Identifying Roman Coins – 1st, 2nd, 3rd or 4th century?

Learning to identify Roman coins requires experience and lots of it, however when you get started it can sometimes feel like you can’t see the wood for the trees. Nevertheless there are some tips and sources that’ll make it significantly easier to get to grips with Roman coins, so in this and following posts, I’ll share some of my tips on how to identify Roman coins.

This guide will look at the general appearance of coins and how to quickly sort them by century and provide a little context,  the next post will focus on the inscriptions and what information they contain. Then with the basics explained I’ll go into more detail on how to identify portraits, denominations and how to identify the coins once you’ve separated them into the below groupings.


A selection of coins on display at the British Museum

Since Roman coins in Britain will generally date from Imperial period of the ancient world which incorporates 400 years of history, the first thing to do is to break them down into smaller categories to digest and handle.  Coins from different centuries will be easily dated by slightly different criteria so if you can tell which century the coin is from it’ll narrow down what emperor it’s likely to portray and thus save time.

1st century and 2nd century Roman coins in Britain, if you will allow such generalisations, tend to be larger and weightier issues. This is because in the latter stages of the Roman Empire monetary reforms and economic & political instability significantly alter the appearance of Roman coins. Therefore if you have a thick copper-alloy coin around 20-35mm found in Britain then it would more likely than not, be a 1st or 2nd century coin, a Sestertius, As, Dupondius or such. Silver issues of this period are the Denarius, they’re smaller around 15mm-20mm, silver and with that significant weight that is the trademark of the earlier stable Roman coinages.  The composition of the metal is good so that they do preserve well so the inscriptions are legible fairly often, furthermore the busts are veristic and true to the appearance of the emperors portrayed so that you can identify them on the basis of their looks.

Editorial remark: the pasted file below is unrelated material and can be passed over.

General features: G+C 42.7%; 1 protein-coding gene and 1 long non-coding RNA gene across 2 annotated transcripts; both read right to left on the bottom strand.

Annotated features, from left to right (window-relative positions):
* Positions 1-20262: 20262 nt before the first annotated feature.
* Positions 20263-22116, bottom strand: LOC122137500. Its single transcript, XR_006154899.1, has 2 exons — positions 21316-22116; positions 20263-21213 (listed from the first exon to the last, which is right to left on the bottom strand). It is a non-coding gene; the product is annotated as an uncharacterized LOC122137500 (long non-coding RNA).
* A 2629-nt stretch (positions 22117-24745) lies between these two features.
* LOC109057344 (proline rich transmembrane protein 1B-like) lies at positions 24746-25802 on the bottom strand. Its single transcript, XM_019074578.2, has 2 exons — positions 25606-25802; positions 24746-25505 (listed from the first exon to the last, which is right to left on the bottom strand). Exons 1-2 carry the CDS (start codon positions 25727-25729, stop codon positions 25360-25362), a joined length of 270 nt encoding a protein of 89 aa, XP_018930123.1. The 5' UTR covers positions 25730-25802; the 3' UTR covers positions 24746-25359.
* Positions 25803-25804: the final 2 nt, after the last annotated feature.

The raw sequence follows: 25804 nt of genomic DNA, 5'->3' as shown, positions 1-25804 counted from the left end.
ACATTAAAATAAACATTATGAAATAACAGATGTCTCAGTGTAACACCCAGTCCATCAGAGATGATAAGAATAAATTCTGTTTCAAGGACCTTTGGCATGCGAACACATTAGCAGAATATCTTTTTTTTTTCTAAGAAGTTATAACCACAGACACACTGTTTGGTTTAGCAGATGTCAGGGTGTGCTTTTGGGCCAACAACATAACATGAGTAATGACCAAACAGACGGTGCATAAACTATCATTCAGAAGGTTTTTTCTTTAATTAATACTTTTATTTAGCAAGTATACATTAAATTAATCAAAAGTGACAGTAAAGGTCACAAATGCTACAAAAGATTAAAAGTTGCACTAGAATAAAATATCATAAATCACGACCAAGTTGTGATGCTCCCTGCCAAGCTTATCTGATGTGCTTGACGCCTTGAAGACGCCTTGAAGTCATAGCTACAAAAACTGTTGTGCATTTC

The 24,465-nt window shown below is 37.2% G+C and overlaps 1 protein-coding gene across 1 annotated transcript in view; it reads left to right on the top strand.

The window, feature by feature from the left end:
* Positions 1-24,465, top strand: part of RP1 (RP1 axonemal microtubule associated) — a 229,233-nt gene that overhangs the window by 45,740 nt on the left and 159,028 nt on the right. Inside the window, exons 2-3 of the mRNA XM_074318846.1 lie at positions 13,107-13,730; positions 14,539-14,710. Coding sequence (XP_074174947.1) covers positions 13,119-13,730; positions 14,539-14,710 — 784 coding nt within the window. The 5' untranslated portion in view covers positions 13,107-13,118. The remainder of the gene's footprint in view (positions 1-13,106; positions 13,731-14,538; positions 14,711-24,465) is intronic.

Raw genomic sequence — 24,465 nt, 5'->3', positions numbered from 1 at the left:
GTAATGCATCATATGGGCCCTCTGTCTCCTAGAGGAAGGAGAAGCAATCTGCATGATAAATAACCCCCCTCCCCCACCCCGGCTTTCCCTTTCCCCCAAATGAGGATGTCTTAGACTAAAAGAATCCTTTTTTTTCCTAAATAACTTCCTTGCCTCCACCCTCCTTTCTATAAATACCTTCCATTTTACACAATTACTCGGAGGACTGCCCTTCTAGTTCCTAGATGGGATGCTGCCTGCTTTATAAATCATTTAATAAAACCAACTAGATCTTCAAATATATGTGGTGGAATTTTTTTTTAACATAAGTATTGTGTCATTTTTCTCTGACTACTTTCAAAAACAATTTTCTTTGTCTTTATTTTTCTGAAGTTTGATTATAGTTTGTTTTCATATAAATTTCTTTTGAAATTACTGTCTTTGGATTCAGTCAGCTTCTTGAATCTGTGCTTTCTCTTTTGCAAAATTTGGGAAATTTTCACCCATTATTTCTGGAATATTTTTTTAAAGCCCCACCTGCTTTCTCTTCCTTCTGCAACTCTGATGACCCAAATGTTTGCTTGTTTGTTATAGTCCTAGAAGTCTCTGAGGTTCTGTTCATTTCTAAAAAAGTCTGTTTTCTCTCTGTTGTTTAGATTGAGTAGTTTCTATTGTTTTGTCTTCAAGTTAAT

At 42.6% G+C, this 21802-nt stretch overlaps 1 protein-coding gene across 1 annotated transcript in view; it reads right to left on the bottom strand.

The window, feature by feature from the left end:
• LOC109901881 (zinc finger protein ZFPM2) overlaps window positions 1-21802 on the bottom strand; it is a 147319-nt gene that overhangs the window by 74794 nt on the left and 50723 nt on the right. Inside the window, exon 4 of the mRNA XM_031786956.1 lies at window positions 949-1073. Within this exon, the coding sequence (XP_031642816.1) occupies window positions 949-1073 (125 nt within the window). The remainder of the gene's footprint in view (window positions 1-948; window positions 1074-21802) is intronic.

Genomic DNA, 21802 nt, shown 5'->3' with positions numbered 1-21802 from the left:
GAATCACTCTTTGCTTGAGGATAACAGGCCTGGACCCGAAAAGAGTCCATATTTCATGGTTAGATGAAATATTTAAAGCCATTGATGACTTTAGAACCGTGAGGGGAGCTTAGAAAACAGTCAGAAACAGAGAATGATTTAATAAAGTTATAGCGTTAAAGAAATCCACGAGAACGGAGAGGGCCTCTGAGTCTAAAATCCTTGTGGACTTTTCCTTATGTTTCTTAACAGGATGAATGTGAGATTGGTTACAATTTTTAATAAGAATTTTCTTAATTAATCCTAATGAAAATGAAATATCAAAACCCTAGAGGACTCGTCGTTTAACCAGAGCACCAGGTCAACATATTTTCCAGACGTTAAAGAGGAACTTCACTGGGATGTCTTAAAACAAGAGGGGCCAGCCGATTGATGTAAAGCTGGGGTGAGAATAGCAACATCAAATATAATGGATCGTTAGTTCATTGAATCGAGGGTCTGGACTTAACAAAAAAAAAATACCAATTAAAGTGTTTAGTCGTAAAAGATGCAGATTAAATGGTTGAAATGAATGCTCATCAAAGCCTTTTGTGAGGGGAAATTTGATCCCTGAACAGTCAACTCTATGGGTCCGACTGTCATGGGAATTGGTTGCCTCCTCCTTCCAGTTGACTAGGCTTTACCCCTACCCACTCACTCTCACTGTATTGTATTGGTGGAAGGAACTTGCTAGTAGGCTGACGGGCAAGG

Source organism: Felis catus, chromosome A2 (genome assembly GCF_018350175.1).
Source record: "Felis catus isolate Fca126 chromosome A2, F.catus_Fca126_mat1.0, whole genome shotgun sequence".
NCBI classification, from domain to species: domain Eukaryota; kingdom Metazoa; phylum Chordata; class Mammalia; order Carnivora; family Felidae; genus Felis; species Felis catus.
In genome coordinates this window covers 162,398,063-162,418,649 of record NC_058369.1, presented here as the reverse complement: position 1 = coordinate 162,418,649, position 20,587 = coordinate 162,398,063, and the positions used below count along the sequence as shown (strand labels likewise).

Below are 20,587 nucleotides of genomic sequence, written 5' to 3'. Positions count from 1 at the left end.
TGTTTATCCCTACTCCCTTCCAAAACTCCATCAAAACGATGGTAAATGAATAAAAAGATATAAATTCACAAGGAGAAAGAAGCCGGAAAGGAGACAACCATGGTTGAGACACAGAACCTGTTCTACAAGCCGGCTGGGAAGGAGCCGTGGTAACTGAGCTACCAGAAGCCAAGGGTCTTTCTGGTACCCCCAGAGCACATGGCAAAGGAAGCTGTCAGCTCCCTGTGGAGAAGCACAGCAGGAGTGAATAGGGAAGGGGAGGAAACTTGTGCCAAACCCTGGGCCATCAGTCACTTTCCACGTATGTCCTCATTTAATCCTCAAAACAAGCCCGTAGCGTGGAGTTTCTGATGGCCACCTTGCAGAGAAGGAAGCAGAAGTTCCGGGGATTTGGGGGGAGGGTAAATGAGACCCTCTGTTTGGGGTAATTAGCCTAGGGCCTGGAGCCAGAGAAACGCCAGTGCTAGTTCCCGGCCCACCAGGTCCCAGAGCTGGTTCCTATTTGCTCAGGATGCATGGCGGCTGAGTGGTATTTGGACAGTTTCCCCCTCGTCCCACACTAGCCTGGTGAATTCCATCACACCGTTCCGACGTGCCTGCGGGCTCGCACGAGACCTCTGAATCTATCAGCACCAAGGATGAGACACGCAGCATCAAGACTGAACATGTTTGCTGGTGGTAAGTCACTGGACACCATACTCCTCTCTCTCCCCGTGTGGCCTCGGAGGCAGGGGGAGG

The 3rd century was a very tumultuous time of the Roman Empire in both political and economic scenes and in the early part of the century the antoninius (commonly referred to as a radiate)  was introduced however this would prove to only add to the inflation and debasement problems.
The radiate started out silver however were so rapidly debased that they became a copper alloy coin with a silver wash.  These are easily identifiable by the radiate crown that the emperors wear on the obverse (heads) side of the coin are generally of a small size 20mm and under. In addition they are lighter than the early imperial coins and they are often of a coarser composition so that means the inscriptions often fall away, this has the effect that the best way to identify them is by recognising the bust of the emperor. This may sound daunting at first but you do learn to recognise them quickly and I’ll share my tips later

4th century coins are again very easily recognisable in comparison to earlier issues.  After coin reforms at the end of the previous century the radiate is taken from circulation and the nummus, siliqua & solidus are introduced.
The busts on 4th century coins are very stylised and easily differentiated from coins of previous centuries portraying an idealised image which is used by many emperors therefore it is no longer possible to identify them by the portraits, fortunately since the coins are made from a better composition the inscriptions do survive so that they can be identified in this manner.  Furthermore in the 4th century the reverse designs become very standardised so that numismatists have constructed chronologies of the designs and they can be easily identified by these reverse designs.

A very useful resources for 4th century coins is  , it also caters for bronze coins of the 5th century,  and offers a guide to the reverse patterns of later Roman Coins.

These coins are generally 25mm or smaller often around the 15mm size and they are of a slim thickness.  Interestingly within the 4th century itself the colour of the coins appears to change so that the more red looking the coin the later within the 4th century it is likely to be, indeed they also appear to get smaller as the century grows old.

Therefore in summary:
– Large, thick, well struck and from a good metal = 1st & 2nd Century
– Medium/small, thin, radiate crown and from a poor metal = 3rd century
– Medium/small, thin, stylised designs, smaller & redder as years progress = 4th century

Next week,  Decoding inscriptions on coins.

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